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Florida Geological Survey - Geology Topics
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Identification: Chert, also known in Florida as flint or flint rock, is an extremely fine-grained variety of the mineral quartz. It is characterized by its extreme hardness (7.0), glass-like fracture, and the sharpness of the edges of broken fragments,  Florida's cherts are generally gray in color, though some are bright shades of blue, red, yellow and orange.
Occurrence: Chert is found in Florida in association with some of the limestone formations, especially the Ocala.  The material was formed by the replacement of calcium carbonate with silica carried in circulation ground water, as shown by the fact that much of the chert still contains traces of the fossils that were present in the original limestone. Chert is found at the surface of the ground in many of the northern and western counties of the State, especially Wakulla, Marion, and Citrus counties.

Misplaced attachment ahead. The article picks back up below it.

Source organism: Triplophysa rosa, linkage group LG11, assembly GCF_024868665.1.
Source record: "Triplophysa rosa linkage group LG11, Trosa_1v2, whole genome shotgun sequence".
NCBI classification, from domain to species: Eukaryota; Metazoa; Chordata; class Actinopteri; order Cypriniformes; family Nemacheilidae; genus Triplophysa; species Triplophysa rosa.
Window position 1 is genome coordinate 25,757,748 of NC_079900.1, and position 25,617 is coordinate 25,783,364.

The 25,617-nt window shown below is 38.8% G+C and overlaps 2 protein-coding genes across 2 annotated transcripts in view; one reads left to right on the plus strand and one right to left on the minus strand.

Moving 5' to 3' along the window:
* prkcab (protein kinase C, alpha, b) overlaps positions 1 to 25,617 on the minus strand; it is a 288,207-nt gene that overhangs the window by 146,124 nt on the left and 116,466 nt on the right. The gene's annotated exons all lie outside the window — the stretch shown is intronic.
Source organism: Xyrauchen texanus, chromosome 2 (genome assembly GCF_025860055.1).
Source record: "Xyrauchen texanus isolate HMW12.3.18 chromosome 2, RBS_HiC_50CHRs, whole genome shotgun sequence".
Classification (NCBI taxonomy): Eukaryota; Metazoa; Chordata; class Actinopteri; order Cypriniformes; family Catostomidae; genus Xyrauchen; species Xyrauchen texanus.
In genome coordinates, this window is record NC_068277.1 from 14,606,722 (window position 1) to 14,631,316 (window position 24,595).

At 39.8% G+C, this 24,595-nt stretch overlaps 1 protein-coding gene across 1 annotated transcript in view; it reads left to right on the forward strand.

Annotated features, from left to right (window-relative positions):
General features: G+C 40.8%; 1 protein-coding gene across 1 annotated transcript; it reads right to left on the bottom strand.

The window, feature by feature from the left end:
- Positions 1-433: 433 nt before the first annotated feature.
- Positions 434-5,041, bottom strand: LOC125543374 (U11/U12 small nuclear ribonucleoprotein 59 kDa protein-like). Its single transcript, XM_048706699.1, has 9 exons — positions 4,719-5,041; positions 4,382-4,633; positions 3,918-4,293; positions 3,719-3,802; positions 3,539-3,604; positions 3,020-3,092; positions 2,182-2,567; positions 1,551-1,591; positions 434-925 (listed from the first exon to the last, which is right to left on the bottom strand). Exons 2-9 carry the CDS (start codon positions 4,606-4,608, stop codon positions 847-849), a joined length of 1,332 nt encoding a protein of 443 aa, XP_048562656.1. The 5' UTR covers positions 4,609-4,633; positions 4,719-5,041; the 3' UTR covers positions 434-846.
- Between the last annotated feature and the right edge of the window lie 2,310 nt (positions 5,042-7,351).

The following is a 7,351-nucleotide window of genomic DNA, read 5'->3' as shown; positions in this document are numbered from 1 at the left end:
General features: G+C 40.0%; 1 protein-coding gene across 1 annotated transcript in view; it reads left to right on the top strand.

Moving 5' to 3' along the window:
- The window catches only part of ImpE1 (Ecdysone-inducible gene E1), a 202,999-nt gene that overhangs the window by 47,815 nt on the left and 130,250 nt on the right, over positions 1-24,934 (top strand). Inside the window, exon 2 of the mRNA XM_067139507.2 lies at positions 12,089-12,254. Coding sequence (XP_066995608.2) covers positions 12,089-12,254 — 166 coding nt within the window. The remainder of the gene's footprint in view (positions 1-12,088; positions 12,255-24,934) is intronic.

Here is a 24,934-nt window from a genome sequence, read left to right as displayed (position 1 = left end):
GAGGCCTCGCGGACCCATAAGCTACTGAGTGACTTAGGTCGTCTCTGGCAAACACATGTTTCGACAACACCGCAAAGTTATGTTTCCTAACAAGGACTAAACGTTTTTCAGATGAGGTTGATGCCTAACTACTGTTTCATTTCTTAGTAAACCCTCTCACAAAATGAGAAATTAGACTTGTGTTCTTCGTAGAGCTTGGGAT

Production and Use: Chert was utilized by Florida's Indians in the manufacturing of axe heads, spear heads and arrow points.  The hardness and variety of colors make chert suitable as a semi-precious stone.


Last updated: July 01, 2015

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